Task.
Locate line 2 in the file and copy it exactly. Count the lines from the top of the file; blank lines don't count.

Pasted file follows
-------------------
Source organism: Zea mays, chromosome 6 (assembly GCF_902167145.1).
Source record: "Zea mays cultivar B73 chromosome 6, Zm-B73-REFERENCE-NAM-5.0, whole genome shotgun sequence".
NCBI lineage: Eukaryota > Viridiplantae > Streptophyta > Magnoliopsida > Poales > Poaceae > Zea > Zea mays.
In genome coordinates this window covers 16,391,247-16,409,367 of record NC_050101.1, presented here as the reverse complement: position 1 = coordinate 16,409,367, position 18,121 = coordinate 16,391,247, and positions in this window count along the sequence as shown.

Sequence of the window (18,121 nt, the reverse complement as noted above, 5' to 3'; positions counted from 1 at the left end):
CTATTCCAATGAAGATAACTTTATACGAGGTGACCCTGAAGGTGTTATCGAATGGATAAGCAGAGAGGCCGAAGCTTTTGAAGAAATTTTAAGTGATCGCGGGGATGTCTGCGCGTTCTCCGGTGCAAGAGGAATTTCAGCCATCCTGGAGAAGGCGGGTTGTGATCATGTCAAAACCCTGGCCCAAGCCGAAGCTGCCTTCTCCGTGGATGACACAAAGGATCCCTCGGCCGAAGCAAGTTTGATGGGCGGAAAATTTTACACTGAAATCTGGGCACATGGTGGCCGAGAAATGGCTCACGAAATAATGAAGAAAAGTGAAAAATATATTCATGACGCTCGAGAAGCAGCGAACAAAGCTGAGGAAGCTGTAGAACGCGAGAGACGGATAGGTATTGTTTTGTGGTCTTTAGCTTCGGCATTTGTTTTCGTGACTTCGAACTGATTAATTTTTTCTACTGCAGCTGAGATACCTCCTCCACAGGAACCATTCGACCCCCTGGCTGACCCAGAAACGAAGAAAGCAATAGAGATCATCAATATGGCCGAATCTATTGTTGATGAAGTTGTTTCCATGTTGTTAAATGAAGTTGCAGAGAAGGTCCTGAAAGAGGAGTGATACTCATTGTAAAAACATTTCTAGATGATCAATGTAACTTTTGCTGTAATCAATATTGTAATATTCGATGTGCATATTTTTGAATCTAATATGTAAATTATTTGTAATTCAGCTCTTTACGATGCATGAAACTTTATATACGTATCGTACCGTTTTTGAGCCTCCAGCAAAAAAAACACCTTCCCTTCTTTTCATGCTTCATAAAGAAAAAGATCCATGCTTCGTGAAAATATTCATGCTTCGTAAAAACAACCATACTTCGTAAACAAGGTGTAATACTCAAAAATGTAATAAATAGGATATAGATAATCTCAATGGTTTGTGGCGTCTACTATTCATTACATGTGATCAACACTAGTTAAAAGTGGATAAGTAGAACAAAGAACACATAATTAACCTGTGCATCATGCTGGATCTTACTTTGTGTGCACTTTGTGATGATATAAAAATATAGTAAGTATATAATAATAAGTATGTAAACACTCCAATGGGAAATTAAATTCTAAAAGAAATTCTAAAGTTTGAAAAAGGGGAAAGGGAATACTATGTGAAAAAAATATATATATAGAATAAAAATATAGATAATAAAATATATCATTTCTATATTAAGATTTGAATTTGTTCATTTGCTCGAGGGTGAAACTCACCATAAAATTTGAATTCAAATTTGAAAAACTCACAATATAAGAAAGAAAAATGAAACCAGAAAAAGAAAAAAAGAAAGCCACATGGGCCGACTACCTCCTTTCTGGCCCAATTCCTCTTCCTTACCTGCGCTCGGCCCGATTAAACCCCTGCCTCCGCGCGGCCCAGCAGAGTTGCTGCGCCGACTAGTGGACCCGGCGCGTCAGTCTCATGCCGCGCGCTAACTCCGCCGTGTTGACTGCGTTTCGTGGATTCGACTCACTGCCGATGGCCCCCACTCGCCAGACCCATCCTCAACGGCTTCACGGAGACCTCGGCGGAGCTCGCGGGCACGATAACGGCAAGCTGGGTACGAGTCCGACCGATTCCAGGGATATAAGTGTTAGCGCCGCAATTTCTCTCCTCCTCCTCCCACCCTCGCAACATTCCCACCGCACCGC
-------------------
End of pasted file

Source record: "Zea mays cultivar B73 chromosome 6, Zm-B73-REFERENCE-NAM-5.0, whole genome shotgun sequence".